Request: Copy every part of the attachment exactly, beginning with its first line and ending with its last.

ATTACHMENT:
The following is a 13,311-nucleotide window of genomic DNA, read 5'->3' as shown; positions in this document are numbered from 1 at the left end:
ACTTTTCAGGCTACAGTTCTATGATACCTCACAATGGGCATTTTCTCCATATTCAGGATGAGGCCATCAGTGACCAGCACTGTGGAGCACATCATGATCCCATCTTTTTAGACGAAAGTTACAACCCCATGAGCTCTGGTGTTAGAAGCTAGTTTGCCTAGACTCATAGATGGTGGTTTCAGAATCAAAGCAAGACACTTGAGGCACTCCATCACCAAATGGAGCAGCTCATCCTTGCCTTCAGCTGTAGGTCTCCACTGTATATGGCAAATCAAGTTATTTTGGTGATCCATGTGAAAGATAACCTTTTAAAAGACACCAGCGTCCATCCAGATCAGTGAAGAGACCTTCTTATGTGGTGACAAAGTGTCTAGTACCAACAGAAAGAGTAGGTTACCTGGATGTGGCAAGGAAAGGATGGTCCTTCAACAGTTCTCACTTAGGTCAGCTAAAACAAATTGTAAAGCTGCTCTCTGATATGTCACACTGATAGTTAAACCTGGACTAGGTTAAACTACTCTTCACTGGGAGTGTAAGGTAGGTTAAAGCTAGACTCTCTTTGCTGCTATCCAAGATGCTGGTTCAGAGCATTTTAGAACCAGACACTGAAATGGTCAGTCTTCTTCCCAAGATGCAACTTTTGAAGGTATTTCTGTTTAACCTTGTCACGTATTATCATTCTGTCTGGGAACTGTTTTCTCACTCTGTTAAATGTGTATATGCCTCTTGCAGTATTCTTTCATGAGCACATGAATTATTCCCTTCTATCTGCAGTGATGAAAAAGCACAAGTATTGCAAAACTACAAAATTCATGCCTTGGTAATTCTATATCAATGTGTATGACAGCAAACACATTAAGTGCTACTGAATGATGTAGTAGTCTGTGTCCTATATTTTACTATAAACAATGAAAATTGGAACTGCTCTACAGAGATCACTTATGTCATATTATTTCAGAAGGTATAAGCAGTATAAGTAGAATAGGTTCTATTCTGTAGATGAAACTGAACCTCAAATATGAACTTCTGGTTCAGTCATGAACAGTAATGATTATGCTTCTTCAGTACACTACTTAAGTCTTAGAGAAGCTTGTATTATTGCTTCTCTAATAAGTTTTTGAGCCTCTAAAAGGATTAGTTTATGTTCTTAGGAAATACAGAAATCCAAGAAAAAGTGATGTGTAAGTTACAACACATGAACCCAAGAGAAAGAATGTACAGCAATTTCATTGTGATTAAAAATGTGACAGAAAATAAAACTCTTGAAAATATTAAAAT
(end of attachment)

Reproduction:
The following is a 13,311-nucleotide window of genomic DNA, read 5'->3' as shown; positions in this document are numbered from 1 at the left end:
ACTTTTCAGGCTACAGTTCTATGATACCTCACAATGGGCATTTTCTCCATATTCAGGATGAGGCCATCAGTGACCAGCACTGTGGAGCACATCATGATCCCATCTTTTTAGACGAAAGTTACAACCCCATGAGCTCTGGTGTTAGAAGCTAGTTTGCCTAGACTCATAGATGGTGGTTTCAGAATCAAAGCAAGACACTTGAGGCACTCCATCACCAAATGGAGCAGCTCATCCTTGCCTTCAGCTGTAGGTCTCCACTGTATATGGCAAATCAAGTTATTTTGGTGATCCATGTGAAAGATAACCTTTTAAAAGACACCAGCGTCCATCCAGATCAGTGAAGAGACCTTCTTATGTGGTGACAAAGTGTCTAGTACCAACAGAAAGAGTAGGTTACCTGGATGTGGCAAGGAAAGGATGGTCCTTCAACAGTTCTCACTTAGGTCAGCTAAAACAAATTGTAAAGCTGCTCTCTGATATGTCACACTGATAGTTAAACCTGGACTAGGTTAAACTACTCTTCACTGGGAGTGTAAGGTAGGTTAAAGCTAGACTCTCTTTGCTGCTATCCAAGATGCTGGTTCAGAGCATTTTAGAACCAGACACTGAAATGGTCAGTCTTCTTCCCAAGATGCAACTTTTGAAGGTATTTCTGTTTAACCTTGTCACGTATTATCATTCTGTCTGGGAACTGTTTTCTCACTCTGTTAAATGTGTATATGCCTCTTGCAGTATTCTTTCATGAGCACATGAATTATTCCCTTCTATCTGCAGTGATGAAAAAGCACAAGTATTGCAAAACTACAAAATTCATGCCTTGGTAATTCTATATCAATGTGTATGACAGCAAACACATTAAGTGCTACTGAATGATGTAGTAGTCTGTGTCCTATATTTTACTATAAACAATGAAAATTGGAACTGCTCTACAGAGATCACTTATGTCATATTATTTCAGAAGGTATAAGCAGTATAAGTAGAATAGGTTCTATTCTGTAGATGAAACTGAACCTCAAATATGAACTTCTGGTTCAGTCATGAACAGTAATGATTATGCTTCTTCAGTACACTACTTAAGTCTTAGAGAAGCTTGTATTATTGCTTCTCTAATAAGTTTTTGAGCCTCTAAAAGGATTAGTTTATGTTCTTAGGAAATACAGAAATCCAAGAAAAAGTGATGTGTAAGTTACAACACATGAACCCAAGAGAAAGAATGTACAGCAATTTCATTGTGATTAAAAATGTGACAGAAAATAAAACTCTTGAAAATATTAAAAT